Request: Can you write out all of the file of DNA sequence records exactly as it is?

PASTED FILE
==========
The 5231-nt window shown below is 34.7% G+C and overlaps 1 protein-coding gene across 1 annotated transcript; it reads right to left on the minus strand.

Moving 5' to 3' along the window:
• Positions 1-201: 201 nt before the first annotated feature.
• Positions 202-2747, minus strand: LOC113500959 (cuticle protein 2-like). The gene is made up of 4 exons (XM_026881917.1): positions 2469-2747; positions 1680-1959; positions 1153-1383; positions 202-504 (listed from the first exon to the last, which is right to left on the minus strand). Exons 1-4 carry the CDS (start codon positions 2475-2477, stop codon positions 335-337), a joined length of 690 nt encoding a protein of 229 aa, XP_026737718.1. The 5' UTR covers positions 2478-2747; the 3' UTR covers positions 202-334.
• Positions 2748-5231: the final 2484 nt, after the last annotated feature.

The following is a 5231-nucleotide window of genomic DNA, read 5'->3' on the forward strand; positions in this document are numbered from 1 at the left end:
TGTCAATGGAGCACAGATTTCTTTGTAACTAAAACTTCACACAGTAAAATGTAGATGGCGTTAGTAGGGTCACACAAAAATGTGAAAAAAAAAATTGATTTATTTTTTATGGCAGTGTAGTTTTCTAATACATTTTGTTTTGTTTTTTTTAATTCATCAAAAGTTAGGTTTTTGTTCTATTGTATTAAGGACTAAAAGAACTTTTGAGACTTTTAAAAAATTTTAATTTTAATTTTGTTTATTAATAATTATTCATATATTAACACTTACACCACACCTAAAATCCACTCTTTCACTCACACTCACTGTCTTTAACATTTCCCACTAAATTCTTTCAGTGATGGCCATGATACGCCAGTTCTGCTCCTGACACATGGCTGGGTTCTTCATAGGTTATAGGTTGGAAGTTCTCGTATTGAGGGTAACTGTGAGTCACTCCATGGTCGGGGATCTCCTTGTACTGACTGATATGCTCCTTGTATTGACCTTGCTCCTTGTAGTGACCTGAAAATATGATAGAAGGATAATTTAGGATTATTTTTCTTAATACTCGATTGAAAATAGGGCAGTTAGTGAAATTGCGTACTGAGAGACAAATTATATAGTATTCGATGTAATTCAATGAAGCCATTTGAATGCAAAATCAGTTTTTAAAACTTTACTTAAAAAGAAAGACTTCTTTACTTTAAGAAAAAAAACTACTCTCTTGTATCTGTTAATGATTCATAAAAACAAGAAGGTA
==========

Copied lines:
The 5231-nt window shown below is 34.7% G+C and overlaps 1 protein-coding gene across 1 annotated transcript; it reads right to left on the minus strand.

Moving 5' to 3' along the window:
• Positions 1-201: 201 nt before the first annotated feature.
• Positions 202-2747, minus strand: LOC113500959 (cuticle protein 2-like). The gene is made up of 4 exons (XM_026881917.1): positions 2469-2747; positions 1680-1959; positions 1153-1383; positions 202-504 (listed from the first exon to the last, which is right to left on the minus strand). Exons 1-4 carry the CDS (start codon positions 2475-2477, stop codon positions 335-337), a joined length of 690 nt encoding a protein of 229 aa, XP_026737718.1. The 5' UTR covers positions 2478-2747; the 3' UTR covers positions 202-334.
• Positions 2748-5231: the final 2484 nt, after the last annotated feature.

The following is a 5231-nucleotide window of genomic DNA, read 5'->3' on the forward strand; positions in this document are numbered from 1 at the left end:
TGTCAATGGAGCACAGATTTCTTTGTAACTAAAACTTCACACAGTAAAATGTAGATGGCGTTAGTAGGGTCACACAAAAATGTGAAAAAAAAAATTGATTTATTTTTTATGGCAGTGTAGTTTTCTAATACATTTTGTTTTGTTTTTTTTAATTCATCAAAAGTTAGGTTTTTGTTCTATTGTATTAAGGACTAAAAGAACTTTTGAGACTTTTAAAAAATTTTAATTTTAATTTTGTTTATTAATAATTATTCATATATTAACACTTACACCACACCTAAAATCCACTCTTTCACTCACACTCACTGTCTTTAACATTTCCCACTAAATTCTTTCAGTGATGGCCATGATACGCCAGTTCTGCTCCTGACACATGGCTGGGTTCTTCATAGGTTATAGGTTGGAAGTTCTCGTATTGAGGGTAACTGTGAGTCACTCCATGGTCGGGGATCTCCTTGTACTGACTGATATGCTCCTTGTATTGACCTTGCTCCTTGTAGTGACCTGAAAATATGATAGAAGGATAATTTAGGATTATTTTTCTTAATACTCGATTGAAAATAGGGCAGTTAGTGAAATTGCGTACTGAGAGACAAATTATATAGTATTCGATGTAATTCAATGAAGCCATTTGAATGCAAAATCAGTTTTTAAAACTTTACTTAAAAAGAAAGACTTCTTTACTTTAAGAAAAAAAACTACTCTCTTGTATCTGTTAATGATTCATAAAAACAAGAAGGTA